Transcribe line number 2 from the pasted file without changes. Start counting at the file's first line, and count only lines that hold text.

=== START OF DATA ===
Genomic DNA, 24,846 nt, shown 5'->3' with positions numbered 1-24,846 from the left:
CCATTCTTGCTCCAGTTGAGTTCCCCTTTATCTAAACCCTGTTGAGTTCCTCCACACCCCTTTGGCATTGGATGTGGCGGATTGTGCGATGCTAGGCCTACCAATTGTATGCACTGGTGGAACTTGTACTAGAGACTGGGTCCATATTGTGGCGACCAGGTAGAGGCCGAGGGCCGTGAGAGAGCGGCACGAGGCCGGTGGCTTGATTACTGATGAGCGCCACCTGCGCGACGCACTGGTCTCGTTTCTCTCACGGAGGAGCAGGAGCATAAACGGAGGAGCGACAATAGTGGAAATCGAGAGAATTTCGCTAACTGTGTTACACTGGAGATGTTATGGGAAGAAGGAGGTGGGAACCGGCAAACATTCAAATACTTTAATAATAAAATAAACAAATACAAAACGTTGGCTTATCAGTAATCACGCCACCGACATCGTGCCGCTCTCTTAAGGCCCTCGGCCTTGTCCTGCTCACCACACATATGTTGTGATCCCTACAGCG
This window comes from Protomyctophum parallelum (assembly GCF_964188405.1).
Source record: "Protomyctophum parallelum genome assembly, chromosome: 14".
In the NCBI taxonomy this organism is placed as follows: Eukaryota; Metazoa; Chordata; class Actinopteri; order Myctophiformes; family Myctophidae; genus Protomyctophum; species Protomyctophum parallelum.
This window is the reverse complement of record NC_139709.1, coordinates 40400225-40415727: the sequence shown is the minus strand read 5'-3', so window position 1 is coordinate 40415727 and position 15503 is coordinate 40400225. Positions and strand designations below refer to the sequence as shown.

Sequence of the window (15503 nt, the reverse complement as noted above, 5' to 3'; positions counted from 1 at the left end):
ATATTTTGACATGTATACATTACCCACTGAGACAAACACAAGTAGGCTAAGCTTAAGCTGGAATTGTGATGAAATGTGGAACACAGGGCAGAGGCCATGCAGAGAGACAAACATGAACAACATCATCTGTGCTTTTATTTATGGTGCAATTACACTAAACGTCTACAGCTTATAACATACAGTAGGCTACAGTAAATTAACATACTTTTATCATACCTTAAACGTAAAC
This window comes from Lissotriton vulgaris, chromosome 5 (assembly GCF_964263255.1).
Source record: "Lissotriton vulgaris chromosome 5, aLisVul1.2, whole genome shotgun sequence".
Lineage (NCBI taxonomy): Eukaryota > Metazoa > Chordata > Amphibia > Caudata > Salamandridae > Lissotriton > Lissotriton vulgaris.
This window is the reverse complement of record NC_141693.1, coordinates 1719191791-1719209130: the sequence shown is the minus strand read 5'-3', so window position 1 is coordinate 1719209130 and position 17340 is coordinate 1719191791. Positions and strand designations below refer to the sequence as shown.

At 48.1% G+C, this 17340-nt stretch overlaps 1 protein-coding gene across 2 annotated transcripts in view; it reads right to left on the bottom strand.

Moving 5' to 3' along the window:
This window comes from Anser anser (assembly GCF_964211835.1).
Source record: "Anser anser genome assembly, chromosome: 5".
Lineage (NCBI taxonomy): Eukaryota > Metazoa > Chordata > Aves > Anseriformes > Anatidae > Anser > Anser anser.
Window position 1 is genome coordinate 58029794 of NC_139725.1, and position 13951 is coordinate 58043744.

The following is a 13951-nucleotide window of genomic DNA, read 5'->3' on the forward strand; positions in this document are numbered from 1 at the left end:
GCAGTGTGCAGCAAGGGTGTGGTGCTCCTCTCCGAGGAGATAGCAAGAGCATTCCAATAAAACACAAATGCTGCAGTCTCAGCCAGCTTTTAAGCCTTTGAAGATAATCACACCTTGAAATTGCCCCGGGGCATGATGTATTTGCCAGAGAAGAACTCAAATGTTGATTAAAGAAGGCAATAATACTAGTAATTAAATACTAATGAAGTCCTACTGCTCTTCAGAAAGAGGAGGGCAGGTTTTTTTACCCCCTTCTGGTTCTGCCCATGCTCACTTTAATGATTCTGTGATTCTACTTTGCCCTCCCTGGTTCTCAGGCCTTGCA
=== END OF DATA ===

CCATTCTTGCTCCAGTTGAGTTCCCCTTTATCTAAACCCTGTTGAGTTCCTCCACACCCCTTTGGCATTGGATGTGGCGGATTGTGCGATGCTAGGCCTACCAATTGTATGCACTGGTGGAACTTGTACTAGAGACTGGGTCCATATTGTGGCGACCAGGTAGAGGCCGAGGGCCGTGAGAGAGCGGCACGAGGCCGGTGGCTTGATTACTGATGAGCGCCACCTGCGCGACGCACTGGTCTCGTTTCTCTCACGGAGGAGCAGGAGCATAAACGGAGGAGCGACAATAGTGGAAATCGAGAGAATTTCGCTAACTGTGTTACACTGGAGATGTTATGGGAAGAAGGAGGTGGGAACCGGCAAACATTCAAATACTTTAATAATAAAATAAACAAATACAAAACGTTGGCTTATCAGTAATCACGCCACCGACATCGTGCCGCTCTCTTAAGGCCCTCGGCCTTGTCCTGCTCACCACACATATGTTGTGATCCCTACAGCG